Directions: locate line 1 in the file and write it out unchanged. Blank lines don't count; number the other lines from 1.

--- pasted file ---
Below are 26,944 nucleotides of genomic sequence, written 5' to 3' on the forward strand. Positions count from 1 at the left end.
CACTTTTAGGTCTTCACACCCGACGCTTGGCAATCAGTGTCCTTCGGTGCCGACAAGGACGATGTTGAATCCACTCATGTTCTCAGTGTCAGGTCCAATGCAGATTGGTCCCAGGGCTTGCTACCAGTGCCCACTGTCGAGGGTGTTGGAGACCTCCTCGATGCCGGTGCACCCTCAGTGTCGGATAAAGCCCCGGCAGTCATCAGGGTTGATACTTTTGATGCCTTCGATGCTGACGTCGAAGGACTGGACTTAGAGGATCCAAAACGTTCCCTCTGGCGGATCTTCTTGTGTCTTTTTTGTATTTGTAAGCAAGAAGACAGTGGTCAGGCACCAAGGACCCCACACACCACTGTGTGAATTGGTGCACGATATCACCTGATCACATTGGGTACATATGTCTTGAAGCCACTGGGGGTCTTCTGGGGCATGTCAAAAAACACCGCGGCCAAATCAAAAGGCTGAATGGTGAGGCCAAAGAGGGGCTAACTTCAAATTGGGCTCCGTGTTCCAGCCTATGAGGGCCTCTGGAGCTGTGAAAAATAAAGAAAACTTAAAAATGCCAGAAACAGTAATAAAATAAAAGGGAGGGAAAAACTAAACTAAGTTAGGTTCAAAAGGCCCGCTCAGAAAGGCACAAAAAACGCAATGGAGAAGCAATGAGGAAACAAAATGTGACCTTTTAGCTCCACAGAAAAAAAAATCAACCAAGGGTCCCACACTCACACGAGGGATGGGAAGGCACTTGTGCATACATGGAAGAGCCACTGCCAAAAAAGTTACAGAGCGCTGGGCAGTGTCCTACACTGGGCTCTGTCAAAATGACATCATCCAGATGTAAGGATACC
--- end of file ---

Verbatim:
Below are 26,944 nucleotides of genomic sequence, written 5' to 3' on the forward strand. Positions count from 1 at the left end.